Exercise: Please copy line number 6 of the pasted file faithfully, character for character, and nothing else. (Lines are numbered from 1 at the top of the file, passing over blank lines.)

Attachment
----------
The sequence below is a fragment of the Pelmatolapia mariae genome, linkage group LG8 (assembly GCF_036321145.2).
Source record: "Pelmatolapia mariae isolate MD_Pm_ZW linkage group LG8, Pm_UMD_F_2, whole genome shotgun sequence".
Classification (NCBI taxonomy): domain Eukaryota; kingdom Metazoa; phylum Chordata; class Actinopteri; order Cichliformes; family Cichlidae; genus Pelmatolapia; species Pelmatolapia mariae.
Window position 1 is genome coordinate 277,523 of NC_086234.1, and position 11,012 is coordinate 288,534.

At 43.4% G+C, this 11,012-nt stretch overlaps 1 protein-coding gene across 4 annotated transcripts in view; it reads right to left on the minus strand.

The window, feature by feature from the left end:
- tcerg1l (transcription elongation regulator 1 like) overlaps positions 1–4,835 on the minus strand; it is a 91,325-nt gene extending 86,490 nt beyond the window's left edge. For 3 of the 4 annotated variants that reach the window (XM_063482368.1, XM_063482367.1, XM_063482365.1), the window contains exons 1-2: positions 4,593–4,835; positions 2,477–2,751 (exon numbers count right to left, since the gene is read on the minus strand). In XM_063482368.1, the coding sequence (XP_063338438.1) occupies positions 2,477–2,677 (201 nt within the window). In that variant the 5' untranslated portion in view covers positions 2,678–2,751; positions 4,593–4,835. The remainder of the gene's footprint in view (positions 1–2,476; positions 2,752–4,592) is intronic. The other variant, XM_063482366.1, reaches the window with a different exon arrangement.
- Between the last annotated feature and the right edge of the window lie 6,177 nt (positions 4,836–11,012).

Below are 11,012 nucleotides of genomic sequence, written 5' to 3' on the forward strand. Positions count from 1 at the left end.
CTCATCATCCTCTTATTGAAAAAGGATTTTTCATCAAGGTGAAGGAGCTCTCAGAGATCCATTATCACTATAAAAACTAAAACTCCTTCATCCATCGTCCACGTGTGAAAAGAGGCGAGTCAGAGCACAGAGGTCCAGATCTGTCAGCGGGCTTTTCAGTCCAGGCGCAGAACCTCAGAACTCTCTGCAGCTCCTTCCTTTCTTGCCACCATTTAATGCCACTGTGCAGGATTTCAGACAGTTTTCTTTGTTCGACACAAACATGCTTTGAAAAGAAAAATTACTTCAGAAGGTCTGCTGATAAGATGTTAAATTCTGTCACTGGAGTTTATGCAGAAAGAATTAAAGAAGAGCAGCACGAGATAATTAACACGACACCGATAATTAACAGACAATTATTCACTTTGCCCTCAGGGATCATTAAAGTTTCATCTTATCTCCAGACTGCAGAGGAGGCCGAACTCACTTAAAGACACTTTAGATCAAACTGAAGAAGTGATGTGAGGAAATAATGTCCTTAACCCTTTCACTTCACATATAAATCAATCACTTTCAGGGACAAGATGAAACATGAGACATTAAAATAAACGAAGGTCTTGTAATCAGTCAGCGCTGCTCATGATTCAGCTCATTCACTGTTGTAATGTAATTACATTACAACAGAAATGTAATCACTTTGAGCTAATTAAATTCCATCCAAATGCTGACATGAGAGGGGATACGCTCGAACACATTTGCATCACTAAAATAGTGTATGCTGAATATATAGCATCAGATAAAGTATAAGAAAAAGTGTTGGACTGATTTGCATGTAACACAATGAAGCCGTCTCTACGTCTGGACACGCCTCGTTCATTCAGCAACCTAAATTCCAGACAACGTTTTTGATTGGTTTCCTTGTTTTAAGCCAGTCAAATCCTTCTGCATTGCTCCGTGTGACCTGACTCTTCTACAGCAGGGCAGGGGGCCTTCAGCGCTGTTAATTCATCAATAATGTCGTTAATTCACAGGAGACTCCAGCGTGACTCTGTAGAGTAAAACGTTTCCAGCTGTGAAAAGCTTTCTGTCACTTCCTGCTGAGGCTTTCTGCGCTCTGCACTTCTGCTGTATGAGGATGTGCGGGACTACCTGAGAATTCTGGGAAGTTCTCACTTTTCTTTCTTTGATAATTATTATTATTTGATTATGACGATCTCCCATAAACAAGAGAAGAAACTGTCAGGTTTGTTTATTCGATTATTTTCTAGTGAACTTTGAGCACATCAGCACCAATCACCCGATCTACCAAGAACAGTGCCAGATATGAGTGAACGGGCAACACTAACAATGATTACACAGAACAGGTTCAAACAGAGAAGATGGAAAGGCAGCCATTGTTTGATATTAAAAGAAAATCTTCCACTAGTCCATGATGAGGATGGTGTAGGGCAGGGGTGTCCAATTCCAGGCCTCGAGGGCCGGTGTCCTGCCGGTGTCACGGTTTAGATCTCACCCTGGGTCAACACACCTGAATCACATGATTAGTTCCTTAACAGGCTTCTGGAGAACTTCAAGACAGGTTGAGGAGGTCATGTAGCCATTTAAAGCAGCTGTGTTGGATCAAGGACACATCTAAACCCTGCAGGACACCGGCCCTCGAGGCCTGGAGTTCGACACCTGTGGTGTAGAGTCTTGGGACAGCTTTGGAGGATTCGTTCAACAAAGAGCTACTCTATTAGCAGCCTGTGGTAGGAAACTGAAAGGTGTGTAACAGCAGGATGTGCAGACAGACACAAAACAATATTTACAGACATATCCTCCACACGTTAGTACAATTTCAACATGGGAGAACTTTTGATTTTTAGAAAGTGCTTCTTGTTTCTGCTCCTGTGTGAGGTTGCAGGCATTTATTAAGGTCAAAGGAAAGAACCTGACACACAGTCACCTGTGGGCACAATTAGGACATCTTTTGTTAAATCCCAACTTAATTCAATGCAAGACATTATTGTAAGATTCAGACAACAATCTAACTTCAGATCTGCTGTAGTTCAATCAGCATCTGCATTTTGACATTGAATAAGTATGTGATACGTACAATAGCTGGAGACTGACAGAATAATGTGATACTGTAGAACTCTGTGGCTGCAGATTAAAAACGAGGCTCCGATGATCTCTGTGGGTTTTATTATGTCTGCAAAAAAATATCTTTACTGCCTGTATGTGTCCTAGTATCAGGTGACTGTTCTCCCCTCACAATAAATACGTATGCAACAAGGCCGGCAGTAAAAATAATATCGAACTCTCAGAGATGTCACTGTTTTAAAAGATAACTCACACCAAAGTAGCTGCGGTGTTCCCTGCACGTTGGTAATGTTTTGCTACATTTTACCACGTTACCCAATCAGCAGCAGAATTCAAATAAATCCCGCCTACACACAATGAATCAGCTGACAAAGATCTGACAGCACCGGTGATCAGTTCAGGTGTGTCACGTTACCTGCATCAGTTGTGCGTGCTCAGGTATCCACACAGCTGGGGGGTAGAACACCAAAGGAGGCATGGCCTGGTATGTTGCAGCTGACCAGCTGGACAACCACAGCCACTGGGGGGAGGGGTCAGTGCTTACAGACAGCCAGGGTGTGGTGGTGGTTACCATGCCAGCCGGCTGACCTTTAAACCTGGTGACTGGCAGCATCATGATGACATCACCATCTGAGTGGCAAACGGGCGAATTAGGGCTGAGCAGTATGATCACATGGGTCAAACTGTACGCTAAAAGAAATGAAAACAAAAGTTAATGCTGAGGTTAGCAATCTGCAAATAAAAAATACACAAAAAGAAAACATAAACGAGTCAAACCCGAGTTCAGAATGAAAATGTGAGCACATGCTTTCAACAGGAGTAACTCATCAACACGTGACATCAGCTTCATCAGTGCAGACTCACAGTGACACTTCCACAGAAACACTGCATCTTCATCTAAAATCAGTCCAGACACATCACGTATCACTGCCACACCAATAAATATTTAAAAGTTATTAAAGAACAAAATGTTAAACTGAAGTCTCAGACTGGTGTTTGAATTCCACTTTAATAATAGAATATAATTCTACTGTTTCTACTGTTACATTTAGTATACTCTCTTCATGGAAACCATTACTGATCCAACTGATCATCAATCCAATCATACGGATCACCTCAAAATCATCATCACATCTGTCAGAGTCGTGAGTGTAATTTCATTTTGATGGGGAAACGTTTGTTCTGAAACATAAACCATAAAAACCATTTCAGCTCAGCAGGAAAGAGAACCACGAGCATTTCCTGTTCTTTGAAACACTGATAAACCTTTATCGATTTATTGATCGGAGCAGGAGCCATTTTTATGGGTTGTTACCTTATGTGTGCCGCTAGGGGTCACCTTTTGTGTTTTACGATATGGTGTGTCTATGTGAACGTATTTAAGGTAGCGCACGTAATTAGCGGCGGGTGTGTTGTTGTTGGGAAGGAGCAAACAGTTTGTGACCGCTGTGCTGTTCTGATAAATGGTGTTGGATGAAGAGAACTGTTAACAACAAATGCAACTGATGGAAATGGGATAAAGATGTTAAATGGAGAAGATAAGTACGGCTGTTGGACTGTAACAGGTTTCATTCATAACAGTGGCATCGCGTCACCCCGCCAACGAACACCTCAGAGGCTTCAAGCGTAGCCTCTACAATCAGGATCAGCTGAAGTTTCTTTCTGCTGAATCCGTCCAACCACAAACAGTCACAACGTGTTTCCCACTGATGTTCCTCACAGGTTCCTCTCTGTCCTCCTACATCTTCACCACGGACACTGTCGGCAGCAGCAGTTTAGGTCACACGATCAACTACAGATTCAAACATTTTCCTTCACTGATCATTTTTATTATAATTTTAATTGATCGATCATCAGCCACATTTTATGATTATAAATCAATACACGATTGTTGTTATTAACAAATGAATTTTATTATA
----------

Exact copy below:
The window, feature by feature from the left end: